GENTECH archive


Sudangas clue: story stinks

My confidential sources reveal that the bombed Sudan site is also the
covert source of traces of the compound "AGWA"(registered tradename).
Although "AGWA" is plentiful elswhere, the Sudan  is a desert region where
the compound is extremely rare. Its presence in minute quantites
indicates that the site has been used in the manufacture of life-forms
which are a threat to international stability.

"My confidence that the facility was manufacturing hostile life-form
precursors is quite high," said MichaelP, speaking for an anonymous
source. Intelligence officials report that the bombed factory has been
under satellite scrutiny since before it was conceived; they add that
intelligence agents had obtained neighbourhood soil samples before
construction of the now-destroyed factory , samples which contained
"significant" amounts of the compound "AGWA" .


London TIMES   August 26 1998
   VX gas clue 'in factory soil'
   A SOIL sample secretly obtained from the Sudan factory bombed by
   America last week contained a chemical used to make nerve gas,
   intelligence officials in Washington claimed yesterday.
   The announcement was made only two days after the Administration said
   it would not release details of evidence linking the factory to
   chemical weapons. The policy switch came under pressure to justify the
   bombing in the face of growing insistence in Sudan and elsewhere that
   the factory made only medicines and was unconnected with Osama bin
   Laden, the Saudi multimillionaire who has now been charged with
   terrorism by a grand jury in New York.
   US officials said they also believe that Iraqi scientists engaged in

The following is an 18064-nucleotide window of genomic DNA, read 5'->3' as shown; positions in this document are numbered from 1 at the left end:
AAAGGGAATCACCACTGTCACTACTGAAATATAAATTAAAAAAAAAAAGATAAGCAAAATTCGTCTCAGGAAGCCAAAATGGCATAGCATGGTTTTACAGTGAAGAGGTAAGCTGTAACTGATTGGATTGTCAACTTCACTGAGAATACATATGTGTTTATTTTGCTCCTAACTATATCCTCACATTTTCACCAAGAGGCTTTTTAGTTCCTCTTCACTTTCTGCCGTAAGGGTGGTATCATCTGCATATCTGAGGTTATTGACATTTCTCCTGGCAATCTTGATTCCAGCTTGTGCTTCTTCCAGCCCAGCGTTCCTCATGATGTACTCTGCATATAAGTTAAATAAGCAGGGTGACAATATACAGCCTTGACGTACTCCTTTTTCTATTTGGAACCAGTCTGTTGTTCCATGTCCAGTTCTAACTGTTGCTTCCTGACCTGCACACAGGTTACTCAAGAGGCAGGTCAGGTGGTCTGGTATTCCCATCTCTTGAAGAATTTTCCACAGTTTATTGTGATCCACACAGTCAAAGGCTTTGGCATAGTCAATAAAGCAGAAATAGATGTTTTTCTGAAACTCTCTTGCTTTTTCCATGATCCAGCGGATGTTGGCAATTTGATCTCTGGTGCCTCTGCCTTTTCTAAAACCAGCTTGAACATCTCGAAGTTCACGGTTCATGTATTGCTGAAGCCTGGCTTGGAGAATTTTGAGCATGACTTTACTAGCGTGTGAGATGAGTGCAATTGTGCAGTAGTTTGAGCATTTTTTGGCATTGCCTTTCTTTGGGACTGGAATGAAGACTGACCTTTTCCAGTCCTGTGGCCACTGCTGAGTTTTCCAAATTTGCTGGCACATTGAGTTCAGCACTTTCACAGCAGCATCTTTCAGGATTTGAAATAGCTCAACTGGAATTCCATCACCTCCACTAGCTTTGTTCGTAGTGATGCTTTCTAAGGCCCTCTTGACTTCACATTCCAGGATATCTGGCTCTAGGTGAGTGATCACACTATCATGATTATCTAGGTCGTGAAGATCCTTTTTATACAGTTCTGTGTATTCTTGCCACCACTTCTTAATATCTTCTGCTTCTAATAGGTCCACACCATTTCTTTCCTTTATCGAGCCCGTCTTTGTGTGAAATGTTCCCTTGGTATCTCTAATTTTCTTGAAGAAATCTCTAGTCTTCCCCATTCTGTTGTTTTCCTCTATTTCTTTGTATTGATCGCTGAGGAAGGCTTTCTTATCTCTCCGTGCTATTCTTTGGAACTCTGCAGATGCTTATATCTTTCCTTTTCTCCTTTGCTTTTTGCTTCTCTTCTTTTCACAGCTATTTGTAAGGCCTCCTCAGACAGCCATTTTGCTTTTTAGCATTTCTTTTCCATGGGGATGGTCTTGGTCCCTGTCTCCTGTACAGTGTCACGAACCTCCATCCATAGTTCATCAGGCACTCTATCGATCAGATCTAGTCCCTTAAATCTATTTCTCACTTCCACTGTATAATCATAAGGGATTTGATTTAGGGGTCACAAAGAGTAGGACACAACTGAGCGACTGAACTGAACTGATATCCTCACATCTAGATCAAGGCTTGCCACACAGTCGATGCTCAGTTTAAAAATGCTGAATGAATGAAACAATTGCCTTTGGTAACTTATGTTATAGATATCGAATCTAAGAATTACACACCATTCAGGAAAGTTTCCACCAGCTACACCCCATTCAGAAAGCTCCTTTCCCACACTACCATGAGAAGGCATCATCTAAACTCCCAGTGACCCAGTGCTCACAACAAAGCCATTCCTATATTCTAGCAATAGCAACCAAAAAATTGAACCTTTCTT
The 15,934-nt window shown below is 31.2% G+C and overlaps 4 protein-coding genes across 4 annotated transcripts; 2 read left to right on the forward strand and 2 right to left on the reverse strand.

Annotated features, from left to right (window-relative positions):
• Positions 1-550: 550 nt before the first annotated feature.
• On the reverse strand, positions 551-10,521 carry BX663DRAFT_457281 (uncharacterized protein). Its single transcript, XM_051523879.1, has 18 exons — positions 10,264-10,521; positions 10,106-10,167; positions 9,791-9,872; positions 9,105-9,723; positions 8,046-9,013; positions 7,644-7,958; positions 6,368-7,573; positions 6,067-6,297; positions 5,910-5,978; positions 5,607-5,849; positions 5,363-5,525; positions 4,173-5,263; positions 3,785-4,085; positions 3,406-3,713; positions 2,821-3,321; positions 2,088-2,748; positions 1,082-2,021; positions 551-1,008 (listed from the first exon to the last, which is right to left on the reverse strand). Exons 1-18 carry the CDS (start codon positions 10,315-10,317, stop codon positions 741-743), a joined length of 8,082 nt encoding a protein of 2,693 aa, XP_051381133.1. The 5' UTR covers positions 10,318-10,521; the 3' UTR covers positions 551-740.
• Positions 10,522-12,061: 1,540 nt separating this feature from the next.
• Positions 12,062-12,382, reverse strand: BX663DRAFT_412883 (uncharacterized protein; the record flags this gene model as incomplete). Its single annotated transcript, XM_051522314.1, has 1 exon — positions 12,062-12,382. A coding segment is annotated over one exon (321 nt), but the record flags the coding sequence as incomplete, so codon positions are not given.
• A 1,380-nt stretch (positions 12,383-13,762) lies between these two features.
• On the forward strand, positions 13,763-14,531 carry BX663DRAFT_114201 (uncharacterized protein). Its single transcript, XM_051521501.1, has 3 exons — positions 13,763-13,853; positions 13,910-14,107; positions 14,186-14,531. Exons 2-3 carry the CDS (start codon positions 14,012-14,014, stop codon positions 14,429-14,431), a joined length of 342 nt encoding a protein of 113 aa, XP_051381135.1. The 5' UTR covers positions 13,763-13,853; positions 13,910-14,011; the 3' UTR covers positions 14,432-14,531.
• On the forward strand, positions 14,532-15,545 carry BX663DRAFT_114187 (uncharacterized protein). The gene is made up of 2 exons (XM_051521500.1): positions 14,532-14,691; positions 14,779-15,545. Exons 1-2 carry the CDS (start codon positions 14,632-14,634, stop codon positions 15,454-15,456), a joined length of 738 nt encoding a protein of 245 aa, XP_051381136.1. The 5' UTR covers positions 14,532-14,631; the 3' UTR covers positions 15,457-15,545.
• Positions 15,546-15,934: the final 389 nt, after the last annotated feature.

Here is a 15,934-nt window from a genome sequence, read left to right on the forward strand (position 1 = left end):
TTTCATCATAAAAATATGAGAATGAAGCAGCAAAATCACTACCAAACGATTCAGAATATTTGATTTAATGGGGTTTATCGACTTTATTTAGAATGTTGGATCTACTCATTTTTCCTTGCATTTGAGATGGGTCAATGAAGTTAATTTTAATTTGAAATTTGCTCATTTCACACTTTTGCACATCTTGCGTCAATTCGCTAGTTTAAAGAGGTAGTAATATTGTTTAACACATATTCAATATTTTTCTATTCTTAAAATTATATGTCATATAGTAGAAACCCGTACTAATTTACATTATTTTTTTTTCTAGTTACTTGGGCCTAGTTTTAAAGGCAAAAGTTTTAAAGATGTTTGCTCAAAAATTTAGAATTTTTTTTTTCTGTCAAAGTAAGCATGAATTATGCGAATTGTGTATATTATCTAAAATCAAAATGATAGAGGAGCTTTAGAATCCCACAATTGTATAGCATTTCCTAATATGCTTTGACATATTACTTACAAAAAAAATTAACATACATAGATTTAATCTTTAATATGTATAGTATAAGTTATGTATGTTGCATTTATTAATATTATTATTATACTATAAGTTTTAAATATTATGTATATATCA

chemical warfare were helping to produce elements of the nerve gas VX
   at the Sudan factory. "Our confidence that the facility was
   manufacturing chemical-weapons' precursors is quite high," said Mike
   McCurry, the White House press secretary, speaking from Martha's
   Vineyard where President Clinton is on holiday.
   Intelligence officials said the factory on the outskirts of Khartoum
   had been under surveillance for more than two years, adding that the
   CIA had recently obtained samples from its surroundings that contained
   "fairly high amounts" of the chemical Empta
   (O-ethylmethylphosphonothioic acid). The Americans said the chemical
   had seeped into the soil through spillage or emissions from the
   factory and had no known use other than for making VX. The
   Administration has also admitted for the first time that the Ashifa
   pharmaceutical factory was also making medicines, including malaria
   pills for children. It was destroyed by US Navy cruise missiles.
   Earlier, American officials had said they knew of no commercial
   production at the plant.
   Sudanese officials dismissed the soil sample claim as a lie. They said
   the Americans could have taken sand from anywhere in the world.
   Tom Carnaffin, a British engineer who once managed part of the Ashifa
   factory, said on American television that it did not have the safety
   factors or decontamination areas needed to make hazardous components
   of nerve gas. But American experts said that hiding a small production
   area inside a large factory was not difficult.
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